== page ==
Would You ‘Steam-Clean’ Your Lung for Efficient Breathing?

Feb 28, 2012

InterVaporSystem Steam-Cleans Your Lungs

InterVaporSystem steam-cleans your lungs to relieve the effects of COPD. (Photo courtesy Uptake Medical®)

Patients with severe emphysema may soon be able to breathe easier with a new technology that reduces lung volume without a complicated operation. Instead of surgically taking out diseased parts of the lung, this novel approach uses steam and the body’s natural healing process to reduce the effective volume of the lung.

Removing damaged areas of the lung may help other parts of the lung function better when medication, supplemental oxygen and pulmonary rehabilitation are no longer helping improve patients’ quality of life. (There’s no known cure for COPD.)

Emphysema is characterized by weakened and collapsed alveoli, tiny air sacs that exchange oxygen and carbon dioxide. That results in blocked air flow, inflammation of the alveoli and a host of related symptoms.

The new method identifies the damaged alveoli with a scan, isolates the affected branches with an inflatable balloon, and delivers a scalding hot steam to the blocked off parts of the lung.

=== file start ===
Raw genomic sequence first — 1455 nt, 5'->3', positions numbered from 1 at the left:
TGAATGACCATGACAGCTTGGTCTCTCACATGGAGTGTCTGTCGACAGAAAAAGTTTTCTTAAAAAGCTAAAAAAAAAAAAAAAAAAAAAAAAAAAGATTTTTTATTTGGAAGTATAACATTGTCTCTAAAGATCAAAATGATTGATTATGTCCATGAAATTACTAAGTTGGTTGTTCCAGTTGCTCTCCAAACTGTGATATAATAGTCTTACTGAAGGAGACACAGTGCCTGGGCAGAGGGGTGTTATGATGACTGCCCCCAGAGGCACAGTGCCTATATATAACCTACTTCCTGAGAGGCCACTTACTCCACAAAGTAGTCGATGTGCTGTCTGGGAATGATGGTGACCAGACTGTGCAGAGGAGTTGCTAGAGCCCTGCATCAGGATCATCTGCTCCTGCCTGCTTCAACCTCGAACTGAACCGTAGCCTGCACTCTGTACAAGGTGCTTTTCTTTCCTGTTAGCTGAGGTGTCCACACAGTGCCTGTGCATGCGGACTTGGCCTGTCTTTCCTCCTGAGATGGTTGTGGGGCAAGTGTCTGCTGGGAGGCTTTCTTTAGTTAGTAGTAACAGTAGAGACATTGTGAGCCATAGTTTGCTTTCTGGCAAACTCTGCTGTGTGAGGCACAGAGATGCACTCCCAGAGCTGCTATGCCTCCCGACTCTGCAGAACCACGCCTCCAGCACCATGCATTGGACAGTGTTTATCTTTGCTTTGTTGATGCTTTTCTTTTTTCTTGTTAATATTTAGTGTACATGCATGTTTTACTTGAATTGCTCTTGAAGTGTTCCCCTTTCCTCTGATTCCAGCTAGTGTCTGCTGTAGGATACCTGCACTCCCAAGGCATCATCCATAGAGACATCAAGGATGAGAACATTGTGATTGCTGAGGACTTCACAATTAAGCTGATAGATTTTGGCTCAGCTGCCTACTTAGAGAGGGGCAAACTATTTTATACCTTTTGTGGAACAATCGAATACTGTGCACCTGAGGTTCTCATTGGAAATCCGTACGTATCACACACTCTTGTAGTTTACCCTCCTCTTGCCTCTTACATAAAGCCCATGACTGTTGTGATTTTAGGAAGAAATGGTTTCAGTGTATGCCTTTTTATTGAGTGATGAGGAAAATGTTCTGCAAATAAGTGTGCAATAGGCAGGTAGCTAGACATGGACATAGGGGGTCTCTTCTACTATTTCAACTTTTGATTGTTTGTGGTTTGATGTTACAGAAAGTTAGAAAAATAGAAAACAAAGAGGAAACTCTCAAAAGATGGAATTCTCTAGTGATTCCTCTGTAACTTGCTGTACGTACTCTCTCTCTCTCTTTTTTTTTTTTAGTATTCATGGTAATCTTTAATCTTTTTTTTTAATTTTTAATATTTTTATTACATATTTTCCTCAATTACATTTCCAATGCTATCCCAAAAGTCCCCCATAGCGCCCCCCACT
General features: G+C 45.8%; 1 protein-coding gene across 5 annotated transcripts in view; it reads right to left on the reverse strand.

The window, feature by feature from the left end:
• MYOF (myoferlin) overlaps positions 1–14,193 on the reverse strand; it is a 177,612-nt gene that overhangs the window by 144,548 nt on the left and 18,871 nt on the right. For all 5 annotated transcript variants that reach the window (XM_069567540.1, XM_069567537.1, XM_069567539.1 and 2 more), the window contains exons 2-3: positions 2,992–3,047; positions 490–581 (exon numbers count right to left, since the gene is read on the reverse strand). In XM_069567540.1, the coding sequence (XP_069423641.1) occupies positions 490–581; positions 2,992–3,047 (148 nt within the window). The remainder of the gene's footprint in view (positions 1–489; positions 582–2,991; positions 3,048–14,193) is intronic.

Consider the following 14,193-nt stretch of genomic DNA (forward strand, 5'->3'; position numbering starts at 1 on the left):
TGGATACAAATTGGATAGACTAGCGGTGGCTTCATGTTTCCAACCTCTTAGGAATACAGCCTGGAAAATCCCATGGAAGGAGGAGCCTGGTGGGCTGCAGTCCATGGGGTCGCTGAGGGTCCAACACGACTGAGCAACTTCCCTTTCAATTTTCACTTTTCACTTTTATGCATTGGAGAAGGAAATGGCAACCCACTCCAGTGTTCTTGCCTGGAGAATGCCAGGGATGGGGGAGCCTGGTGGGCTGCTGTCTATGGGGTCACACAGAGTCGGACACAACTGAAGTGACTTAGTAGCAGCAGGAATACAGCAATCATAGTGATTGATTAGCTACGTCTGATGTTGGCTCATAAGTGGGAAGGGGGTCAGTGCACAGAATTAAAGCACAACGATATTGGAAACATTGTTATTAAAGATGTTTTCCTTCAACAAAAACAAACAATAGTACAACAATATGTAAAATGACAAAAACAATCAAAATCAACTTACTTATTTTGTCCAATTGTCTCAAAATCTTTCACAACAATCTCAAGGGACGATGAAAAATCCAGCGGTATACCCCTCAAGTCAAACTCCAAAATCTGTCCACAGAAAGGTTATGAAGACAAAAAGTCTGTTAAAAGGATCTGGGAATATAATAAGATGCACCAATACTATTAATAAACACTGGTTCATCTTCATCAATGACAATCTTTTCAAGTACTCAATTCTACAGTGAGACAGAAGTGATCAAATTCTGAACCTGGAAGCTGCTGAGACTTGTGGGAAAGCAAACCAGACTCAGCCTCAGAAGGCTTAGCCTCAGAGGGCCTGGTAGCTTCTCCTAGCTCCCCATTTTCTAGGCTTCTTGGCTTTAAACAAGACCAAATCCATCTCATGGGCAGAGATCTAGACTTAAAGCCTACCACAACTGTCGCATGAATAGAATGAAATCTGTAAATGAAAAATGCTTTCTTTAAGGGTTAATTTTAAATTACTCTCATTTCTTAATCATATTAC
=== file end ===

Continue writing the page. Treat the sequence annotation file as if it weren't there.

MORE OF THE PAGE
Developed by Uptake Medical, InterVaporâ„¢ System uses a bronchoscope to navigate to the damaged alveoli. A tiny balloon is inflated to seal off that branch and to prevent the steam from reaching other parts of the lung.

The steam permanently damages that part of the lung, leading to the eventual formation of scar tissues. The reduction in lung volume is said to make breathing more efficient. The entire surgical process takes about 30 minutes, according to Uptake.

A study published in the European Respiratory Journal last year endorsed this procedure, saying it “results in clinically relevant improvements in lung function, quality of life and exercise tolerance in upper-lobe predominant emphysema.”

But another warned of risks. “Bronchoscopic administration of steam is a potentially safe means to achieve LVR, but substantial risks are present and further research is recommended,” researchers at the University of Washington, who used an animal model, concluded.

(Via Daily Mail)

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